Our Culture Celebrates Transgender Transformations. Why not Self-Amputations?

By Michael Brown Published on September 8, 2015

The condition is called body identity integrity disorder (BIID) and it was recently the subject of an article in the New York Post titled, “The Strange Condition That Has People Hacking Off Healthy Limbs.”

According to Susannah Cahalan, BIID was first described in the late 18th century but for the most part has been considered to be some kind of sexually deviant condition in which the person receives sexual gratification by being an amputee.

But researchers have been questioning that, and some now believe that there is clear evidence that the brains of those suffering with BIID send real signals indicating that they should not have a particular limb, causing them torment until it is removed.

In other words, these researchers are not looking at this as an emotional disorder as much as a physiological disorder — something is not registering properly in the brains of these people — similar to people experiencing what is called a phantom limb (when a person experiences sensations in a limb that is no longer there).

But the most striking part of the story is that everyone they interviewed who successfully amputated one of their own limbs (can you imagine doing that?) or who was able to have a surgeon amputate one of their limbs had no regrets with their decision. One of them even said that  the first time in his life he felt whole was after his amputation.

Then why aren’t we celebrating these amputees? Why aren’t they as famous as “Caitlyn” Jenner? And why do many people look at those with BIID as “sick” or “disordered” or in need of help while claiming that those with GID (gender identity disorder, now called gender dysphoria) should be lauded as cultural heroes? Why the double standard?

As I said back in June, “Cutting off your own hand would take far more courage than submitting to all kinds of sex-change surgery, would it not?” By that standard, then, why aren’t these people the greater heroes?

From my perspective, people with BIID (which I’ve been reading about for some years now) need our prayers, and we need to encourage the medical profession to get to the root of their problems so these people can find wholeness without amputation. (See here for an important article from 2000.)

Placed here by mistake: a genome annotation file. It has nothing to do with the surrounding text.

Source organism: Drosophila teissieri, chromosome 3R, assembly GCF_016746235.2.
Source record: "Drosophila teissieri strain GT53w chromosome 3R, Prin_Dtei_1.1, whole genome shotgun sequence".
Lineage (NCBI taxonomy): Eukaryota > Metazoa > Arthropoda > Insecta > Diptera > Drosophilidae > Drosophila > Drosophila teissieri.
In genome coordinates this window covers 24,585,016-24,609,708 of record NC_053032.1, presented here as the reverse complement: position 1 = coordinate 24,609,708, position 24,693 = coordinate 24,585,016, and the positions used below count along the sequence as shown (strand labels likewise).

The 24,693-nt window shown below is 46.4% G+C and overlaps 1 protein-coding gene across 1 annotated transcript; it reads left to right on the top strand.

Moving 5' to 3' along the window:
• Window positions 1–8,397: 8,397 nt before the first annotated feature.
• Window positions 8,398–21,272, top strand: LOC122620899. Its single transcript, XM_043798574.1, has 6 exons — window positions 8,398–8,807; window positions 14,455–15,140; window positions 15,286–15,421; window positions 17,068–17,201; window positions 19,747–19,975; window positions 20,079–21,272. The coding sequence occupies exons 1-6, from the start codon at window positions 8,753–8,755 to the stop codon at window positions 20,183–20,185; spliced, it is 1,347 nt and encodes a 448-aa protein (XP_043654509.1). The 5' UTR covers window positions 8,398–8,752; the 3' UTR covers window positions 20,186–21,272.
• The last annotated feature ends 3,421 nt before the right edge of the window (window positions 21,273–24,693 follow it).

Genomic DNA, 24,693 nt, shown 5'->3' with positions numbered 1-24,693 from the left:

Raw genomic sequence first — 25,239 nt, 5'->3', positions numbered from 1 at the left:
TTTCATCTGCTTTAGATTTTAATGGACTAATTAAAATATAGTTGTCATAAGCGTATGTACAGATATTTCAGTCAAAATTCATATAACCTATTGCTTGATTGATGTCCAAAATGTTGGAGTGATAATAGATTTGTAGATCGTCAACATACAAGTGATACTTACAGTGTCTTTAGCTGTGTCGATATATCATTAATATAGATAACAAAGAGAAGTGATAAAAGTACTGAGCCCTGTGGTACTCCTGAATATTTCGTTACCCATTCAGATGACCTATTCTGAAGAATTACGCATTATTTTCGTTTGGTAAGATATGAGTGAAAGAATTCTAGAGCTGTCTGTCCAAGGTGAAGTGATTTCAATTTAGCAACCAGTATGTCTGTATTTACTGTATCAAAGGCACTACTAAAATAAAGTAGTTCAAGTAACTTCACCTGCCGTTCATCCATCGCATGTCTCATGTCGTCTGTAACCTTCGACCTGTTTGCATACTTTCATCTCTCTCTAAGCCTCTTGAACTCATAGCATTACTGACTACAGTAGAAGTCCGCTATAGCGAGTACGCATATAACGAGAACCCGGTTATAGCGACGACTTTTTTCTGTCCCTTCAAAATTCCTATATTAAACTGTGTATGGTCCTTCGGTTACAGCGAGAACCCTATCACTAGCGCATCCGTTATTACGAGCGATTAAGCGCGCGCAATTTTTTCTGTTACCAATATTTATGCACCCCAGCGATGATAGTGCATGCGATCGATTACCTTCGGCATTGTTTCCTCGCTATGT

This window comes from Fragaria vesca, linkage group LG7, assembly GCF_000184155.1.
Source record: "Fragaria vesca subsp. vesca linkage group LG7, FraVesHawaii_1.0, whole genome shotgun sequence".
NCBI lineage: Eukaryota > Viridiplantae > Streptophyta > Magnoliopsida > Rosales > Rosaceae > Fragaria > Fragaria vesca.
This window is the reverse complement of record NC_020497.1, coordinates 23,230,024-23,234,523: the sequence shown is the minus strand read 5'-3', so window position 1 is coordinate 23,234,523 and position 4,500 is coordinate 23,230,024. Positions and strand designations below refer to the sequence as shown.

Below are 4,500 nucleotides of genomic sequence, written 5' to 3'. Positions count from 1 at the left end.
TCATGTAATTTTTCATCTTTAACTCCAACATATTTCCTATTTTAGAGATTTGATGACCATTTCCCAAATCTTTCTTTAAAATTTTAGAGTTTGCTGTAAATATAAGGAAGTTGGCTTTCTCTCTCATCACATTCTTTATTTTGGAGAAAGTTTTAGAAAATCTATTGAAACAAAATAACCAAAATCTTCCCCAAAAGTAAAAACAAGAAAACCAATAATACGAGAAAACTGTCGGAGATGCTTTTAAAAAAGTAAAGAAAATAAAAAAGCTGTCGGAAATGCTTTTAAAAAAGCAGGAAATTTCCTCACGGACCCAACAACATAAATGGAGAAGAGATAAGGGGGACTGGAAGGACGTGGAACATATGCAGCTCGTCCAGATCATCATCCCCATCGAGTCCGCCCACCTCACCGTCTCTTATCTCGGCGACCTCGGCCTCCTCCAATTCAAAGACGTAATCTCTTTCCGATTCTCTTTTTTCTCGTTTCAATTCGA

Yet when I say the same thing about Bruce Jenner, arguing that the ideal would have been for him to find wholeness from the inside out rather than undergoing numerous, fairly radical surgeries and being on hormones for life, I’m labeled a hater and a transphobic bigot.

Why the double standard?

As Selwyn Duke asked in 2009, “Sure, it strikes us as the most horrid malpractice when a doctor amputates healthy body parts, such as a pair of legs. But, then, should we call it something else just because those healthy body parts are between the legs?”

On February 20, 2007, Jerry Springer hosted a show entitled, “I’m Happy I Cut off My Legs,” putting on display the truly tragic story of a man who identified as “Sandra.”

This masculine looking man sat in a wheelchair trying to look like a woman, wearing a dress which proudly exposed two stumps, having cut off his legs with a saw 6 years earlier. And he was quite happy with both of his radical life choices, first deciding that he was really a woman in a man’s body (although he did not have sex-change surgery), and then deciding to cut off his legs.

The show was as enlightening as it was tragic.

For Jerry Springer (and most of his audience), the fact that this man was wearing a dress and identifying as a transsexual was perfectly fine.

But the fact that he was tormented by the presence of his legs (from his knees down), moving him to saw them off, was a sign of mental illness or extreme stupidity, something to even be ridiculed and mocked.

But why?

After all, isn’t it his own life and his own body? And isn’t he much happier now? (Leading gay activist Dan Savage is now on record saying that “if someone needs to change or even remove some part[s] of their body to be who they are and to be happy and to be healthy, they should have that right.”)

Things got really interesting, though, when the man’s ex-wife and daughter were brought onstage to confront him.

They could not have cared less that he cut off his legs. Yes, it was stupid, they said, but that wasn’t what concerned them.

It was that this man — a husband and father — had driven his ex-wife and daughter to drugs, depression, and almost suicidal despair because he decided he was really a woman. That’s what destroyed their lives. He, for his part, was sure he did the right thing.

To be perfectly clear, I write this not to mock this individual — truly, you can only feel pity for him — nor to mock others who struggle with BIID or GID. (God forbid we mock their struggles.)

But just as it would be wrong to celebrate BIID, it is wrong for us to celebrate GID.

True compassion calls on us to work together to help find lasting solutions that do not involve the amputation or mutilation of perfectly healthy body parts.

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